Free
Article  |   September 2012
Extensive visual training in adulthood significantly reduces the face inversion effect
Author Affiliations
  • Renaud Laguesse
    Institut de Recherche en Sciences Psychologiques (IPSY), Institut de Neurosciences, Université de Louvain, Belgium
    renaud.laguesse@uclouvain.be
  • Giulia Dormal
    Centre de Recherche en Neuropsychologie et Cognition (CERNEC), Université de Montréal, Canada
    giulia.dormal@uclouvain.be
  • Aurélie Biervoye
    Institut de Recherche en Sciences Psychologiques (IPSY), Institut de Neurosciences, Université de Louvain, Belgium
    aurelie.biervoye@student.uclouvain.be
  • Dana Kuefner
    Institut de Recherche en Sciences Psychologiques (IPSY), Institut de Neurosciences, Université de Louvain, Belgium
    dana.kuefner@gmail.com
  • Bruno Rossion
    Institut de Recherche en Sciences Psychologiques (IPSY), Institut de Neurosciences, Université de Louvain, Belgium
    bruno.rossion@uclouvain.be
Journal of Vision September 2012, Vol.12, 14. doi:10.1167/12.10.14
  • Views
  • PDF
  • Share
  • Tools
    • Alerts
      ×
      This feature is available to authenticated users only.
      Sign In or Create an Account ×
    • Get Citation

      Renaud Laguesse, Giulia Dormal, Aurélie Biervoye, Dana Kuefner, Bruno Rossion; Extensive visual training in adulthood significantly reduces the face inversion effect. Journal of Vision 2012;12(10):14. doi: 10.1167/12.10.14.

      Download citation file:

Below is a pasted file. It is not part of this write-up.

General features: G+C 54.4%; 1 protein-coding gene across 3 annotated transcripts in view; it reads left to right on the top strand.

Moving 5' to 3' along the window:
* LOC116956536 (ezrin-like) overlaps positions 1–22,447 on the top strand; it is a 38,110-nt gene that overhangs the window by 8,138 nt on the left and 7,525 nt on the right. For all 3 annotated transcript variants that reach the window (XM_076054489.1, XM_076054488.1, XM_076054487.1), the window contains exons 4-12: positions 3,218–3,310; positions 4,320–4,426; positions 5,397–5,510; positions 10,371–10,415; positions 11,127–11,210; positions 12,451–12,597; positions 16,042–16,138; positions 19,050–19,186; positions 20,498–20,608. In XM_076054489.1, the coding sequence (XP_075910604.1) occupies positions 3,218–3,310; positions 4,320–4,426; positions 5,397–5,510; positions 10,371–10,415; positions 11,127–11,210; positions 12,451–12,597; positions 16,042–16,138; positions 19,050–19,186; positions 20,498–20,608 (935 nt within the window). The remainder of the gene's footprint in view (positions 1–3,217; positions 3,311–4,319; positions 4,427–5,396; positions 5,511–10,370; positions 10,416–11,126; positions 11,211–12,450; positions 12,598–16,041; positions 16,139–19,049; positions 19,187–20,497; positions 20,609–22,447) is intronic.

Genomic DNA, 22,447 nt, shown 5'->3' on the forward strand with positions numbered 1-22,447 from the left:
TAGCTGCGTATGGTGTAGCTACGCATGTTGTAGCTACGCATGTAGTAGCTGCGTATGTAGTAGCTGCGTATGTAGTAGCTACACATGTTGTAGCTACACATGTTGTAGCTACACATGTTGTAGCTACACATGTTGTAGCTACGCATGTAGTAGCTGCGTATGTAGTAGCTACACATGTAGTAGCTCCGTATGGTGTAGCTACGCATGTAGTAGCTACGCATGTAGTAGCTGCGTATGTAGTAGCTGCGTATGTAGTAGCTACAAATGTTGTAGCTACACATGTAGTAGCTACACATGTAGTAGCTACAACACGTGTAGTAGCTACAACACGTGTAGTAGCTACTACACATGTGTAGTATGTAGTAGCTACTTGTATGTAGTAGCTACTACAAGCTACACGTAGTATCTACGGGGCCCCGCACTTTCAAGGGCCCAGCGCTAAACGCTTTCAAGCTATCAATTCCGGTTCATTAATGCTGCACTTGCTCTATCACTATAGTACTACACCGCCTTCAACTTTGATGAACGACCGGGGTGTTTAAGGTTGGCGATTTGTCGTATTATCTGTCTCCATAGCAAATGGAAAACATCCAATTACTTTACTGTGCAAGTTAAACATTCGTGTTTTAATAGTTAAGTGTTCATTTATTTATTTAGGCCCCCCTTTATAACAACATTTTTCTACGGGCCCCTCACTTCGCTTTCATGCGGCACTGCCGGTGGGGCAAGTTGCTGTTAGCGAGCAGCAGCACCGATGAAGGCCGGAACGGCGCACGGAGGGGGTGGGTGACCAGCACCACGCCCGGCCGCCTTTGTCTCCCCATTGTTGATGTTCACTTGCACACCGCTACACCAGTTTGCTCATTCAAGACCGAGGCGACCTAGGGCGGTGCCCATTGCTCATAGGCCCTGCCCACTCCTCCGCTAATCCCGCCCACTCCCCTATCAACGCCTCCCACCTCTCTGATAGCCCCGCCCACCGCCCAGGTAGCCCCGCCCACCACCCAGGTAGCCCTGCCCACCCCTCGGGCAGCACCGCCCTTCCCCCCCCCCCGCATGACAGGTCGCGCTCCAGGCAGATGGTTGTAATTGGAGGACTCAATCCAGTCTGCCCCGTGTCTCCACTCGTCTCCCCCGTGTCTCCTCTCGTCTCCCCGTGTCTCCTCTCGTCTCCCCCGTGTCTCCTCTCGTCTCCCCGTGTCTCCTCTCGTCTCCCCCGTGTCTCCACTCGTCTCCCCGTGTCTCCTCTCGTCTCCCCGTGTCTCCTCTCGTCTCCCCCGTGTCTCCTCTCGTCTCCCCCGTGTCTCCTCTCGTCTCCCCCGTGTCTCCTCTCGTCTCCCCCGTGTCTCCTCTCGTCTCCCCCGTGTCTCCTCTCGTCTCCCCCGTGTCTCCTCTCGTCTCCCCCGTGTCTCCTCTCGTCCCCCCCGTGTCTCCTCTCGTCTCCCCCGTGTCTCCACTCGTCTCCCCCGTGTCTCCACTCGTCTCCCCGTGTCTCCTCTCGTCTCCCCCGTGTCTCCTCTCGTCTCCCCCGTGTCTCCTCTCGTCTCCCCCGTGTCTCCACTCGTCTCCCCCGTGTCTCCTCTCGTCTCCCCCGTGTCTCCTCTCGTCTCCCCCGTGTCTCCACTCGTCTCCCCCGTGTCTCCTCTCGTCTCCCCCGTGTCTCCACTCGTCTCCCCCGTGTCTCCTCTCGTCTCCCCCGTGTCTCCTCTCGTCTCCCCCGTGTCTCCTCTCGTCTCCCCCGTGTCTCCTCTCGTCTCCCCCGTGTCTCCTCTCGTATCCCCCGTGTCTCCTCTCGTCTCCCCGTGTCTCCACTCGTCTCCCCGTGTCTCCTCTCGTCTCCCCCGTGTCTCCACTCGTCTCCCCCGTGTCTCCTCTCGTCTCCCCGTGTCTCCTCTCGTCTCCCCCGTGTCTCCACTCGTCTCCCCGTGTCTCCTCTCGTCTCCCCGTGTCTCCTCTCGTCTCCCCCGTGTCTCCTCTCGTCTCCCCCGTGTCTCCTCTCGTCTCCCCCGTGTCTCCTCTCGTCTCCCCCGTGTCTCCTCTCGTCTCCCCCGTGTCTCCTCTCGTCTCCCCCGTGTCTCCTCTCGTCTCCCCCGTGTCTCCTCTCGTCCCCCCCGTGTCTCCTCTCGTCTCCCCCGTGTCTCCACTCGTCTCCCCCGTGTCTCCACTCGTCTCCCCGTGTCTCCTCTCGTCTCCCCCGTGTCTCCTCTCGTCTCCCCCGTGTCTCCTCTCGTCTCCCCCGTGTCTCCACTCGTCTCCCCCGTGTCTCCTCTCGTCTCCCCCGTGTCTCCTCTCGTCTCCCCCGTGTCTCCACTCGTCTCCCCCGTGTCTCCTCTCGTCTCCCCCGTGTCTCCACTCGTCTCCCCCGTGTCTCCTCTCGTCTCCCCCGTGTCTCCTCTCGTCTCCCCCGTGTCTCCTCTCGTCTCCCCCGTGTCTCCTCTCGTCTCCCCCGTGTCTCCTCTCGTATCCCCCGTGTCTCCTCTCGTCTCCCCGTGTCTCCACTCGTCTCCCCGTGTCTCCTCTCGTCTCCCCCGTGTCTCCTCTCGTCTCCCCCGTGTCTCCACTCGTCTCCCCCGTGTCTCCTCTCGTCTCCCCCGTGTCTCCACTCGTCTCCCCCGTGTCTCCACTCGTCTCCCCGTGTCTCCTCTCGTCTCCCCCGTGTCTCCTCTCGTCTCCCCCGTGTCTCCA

© ARVO (1962-2015); The Authors (2016-present)

      ×
  • Supplements
Abstract
Abstract
Abstract:

Abstract  The poorer recognition performance for inverted as compared to upright faces is one of the most well-known and robust behavioral effects observed in the field of face perception. Here we investigated whether extensive training at individualizing a large set of inverted faces in adulthood could significantly reduce this inversion effect for novel faces. This issue is important because inverted faces are as complex as upright faces but they are not visually experienced during development. Moreover, inverted faces violate the biological constraints, present at birth, for preferential looking (i.e., a larger number of elements in the top part than the bottom part of the stimulus). Eight adult observers were trained for 2 weeks (16 hr) to individualize 30 inverted face identities presented under different depth-rotated views. Following training, all participants showed a significant reduction of their inversion effect for novel face identities presented in a challenging four-alternatives delayed matching task. This reduction of the face inversion effect was observed in comparison to the magnitude of the same observers' effect before training, and to the magnitude of the face inversion effect of a group of untrained participants. These observations indicate that extensive training in adulthood can lead to a significant reduction of the inversion effect that generalizes to novel faces, suggesting a larger degree of flexibility of the adult face processing system than previously thought.

Introduction